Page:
eSports teams by nature have a high turnover rate, and the nature of League of Legends as a 5-man team game makes this all the more evident in the scene. The hours needed to keep up in this highly competitive world are grueling and the stress can be intense; the most common issue plaguing LoL teams is the difficult interactions and relationships between team members who need to work together like a well oiled machine.
Thus, fans of the game have become used to teams making drastic roster changes. Teams like Against All Authority have actually had their entire roster changed in single swings, leaving the teams entirely unrecognizable. Here, though, I want to focus on two teams in particular, one because of its strong name in not only the League of Legends scene but the eSports community as a whole, and another because of the rarity of roster changes we’ve seen from them in the past.
I’ve spent much of my time as an eSports fan being a Curse fanboy; I learned to jungle from Saintvicious streams and guides, and have always enjoyed the professional, if somewhat lackluster, attitude they have brought to the game. Curse has spent much of its time being a “4th place” team, with a strong start but a lack of steam to drive those victories into the end of tournaments. Their moments to shine at the top have been few and far between, but they’ve been a solid team with mostly minimal roster changes since Season 1.
Curse members, new and old, are ready to take Season 4 by storm.
This last season, though, heralded the end of an era for Curse. LiQuiD112, the team’s manager, has verified a series of roster changes which leave the team almost entirely unrecognizable to Curse fans. Saintvicious, my favorite jungler who, unfortunately, has fallen on serious inconsistent play over the last year, is stepping into a coaching position. New players have taken positions within the team, leaving the roster as follows:
- Top Lane: Quas
- Mid Lane: Voyboy
- Jungler: IWillDominate
- AD Carry: Cop
- Support: Zekent
Voyboy’s move to mid-lane was interesting, as he’s been a well known top laner for much of the game’s life, and I’m happy to see Cop retain his position as AD Carry; for a short time, Aphromoo was set to take the position, but LiQuiD decided (thankfully) to keep him off the team, retaining Cop in his position. IWillDominate is returning to the scene after his 1 year ban from competitive play due to his poor attitude in play, and is quoted to be working hard to have a better attitude for the community.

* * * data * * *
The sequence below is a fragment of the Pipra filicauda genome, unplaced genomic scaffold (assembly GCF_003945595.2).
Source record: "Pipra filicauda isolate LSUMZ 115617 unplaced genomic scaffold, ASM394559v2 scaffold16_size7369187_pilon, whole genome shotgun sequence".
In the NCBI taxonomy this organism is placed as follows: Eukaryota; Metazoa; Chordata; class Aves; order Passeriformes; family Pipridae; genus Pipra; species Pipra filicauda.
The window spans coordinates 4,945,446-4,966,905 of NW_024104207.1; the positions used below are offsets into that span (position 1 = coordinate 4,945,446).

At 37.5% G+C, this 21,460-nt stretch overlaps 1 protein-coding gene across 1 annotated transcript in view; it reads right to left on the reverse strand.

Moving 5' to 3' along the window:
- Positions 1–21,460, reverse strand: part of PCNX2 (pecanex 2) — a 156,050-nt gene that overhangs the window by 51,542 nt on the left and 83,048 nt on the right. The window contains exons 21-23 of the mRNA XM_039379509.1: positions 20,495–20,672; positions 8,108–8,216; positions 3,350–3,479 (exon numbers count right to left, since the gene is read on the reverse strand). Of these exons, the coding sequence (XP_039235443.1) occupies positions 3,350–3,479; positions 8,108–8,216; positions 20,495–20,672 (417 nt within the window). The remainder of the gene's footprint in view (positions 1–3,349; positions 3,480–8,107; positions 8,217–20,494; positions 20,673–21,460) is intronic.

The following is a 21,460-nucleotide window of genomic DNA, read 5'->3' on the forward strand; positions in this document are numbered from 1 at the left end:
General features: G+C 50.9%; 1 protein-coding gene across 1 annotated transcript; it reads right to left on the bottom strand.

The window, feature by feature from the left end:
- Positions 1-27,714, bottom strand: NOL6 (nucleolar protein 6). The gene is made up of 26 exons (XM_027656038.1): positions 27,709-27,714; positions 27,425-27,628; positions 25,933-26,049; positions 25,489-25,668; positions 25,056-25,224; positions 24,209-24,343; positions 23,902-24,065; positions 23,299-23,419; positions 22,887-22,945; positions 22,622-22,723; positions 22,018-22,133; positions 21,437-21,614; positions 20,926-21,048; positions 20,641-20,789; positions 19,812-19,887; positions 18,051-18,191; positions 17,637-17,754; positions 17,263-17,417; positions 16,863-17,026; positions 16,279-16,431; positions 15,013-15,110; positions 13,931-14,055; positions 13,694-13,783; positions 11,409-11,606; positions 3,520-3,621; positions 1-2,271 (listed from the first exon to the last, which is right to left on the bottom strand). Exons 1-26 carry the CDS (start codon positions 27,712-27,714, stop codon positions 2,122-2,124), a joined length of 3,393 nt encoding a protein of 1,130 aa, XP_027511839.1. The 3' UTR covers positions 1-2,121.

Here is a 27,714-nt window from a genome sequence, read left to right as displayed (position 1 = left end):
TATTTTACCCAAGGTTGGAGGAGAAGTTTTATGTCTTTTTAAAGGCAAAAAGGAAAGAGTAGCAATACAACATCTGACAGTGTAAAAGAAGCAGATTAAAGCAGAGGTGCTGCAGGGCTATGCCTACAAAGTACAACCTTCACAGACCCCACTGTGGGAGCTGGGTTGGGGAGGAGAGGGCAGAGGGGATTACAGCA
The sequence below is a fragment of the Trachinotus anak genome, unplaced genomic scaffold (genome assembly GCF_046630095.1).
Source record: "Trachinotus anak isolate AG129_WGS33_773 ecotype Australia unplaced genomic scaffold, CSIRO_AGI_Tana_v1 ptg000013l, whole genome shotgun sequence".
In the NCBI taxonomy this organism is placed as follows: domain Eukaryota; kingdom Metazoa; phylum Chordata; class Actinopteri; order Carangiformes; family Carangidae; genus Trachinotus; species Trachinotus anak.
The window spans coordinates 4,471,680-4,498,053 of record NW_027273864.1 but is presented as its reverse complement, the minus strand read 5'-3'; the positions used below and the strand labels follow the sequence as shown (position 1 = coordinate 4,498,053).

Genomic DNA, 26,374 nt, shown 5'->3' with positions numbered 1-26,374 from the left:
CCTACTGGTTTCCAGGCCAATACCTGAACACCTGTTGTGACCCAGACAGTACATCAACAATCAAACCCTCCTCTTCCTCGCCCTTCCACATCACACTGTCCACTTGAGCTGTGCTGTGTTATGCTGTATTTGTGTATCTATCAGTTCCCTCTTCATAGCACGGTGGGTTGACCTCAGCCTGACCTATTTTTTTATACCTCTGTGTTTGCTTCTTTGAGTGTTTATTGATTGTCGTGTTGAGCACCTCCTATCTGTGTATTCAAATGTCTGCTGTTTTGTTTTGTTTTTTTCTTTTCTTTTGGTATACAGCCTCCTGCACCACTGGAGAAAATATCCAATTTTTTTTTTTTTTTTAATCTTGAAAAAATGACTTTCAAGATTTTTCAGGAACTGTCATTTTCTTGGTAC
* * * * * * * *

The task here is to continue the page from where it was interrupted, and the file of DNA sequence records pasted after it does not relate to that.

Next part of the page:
This is an aggressive move for Curse and I’m excited to see where they go with it. I’m almost relieved, after the poor showing from the team over the last season, that I’ll get a chance to maybe find a new favorite team. Still, maybe the changes for Curse will be for the better!
Team SoloMid (TSM) has been a powerful name in the LoL eSports scene from the beginning, and for their entire time as a team has seen only three individual roster changes. This has made them probably the most consistent team in League of Legends, and though their roster change isn’t as numerically significant as Curse, it is in many ways more important.
TSM has been a massive influence on the LoL scene for ages.
Reginald, TSM’s long-standing Mid-lane player and primary shot-caller, has opted to step down from his position and take over as coach for the team. In exchange, TSM has picked up Bjergsen, a 17 year old Mid-laner from Denmark. Bjergsen is known for his aggressive, assassin-oriented play with champions like Zed and the often underestimated Syndra. He also has a wide champion pool that makes him very difficult to ban against, and I believe he will be a strong addition to the TSM roster. TSM’s highly aggressive, fast paced play and fans-oriented style have made them the real showmen of LoL, and Bjergsen keeps tightly to that style of play; in truth, Reginald could hardly have been replaced by a more appropriate Mid.
League of Legends Season 4 is highly anticipated, and I for one am excited to see what Curse and TSM do with their new rosters; North America has really started showing that we want to take eSports seriously, and maybe this is the step we need to be competitive.
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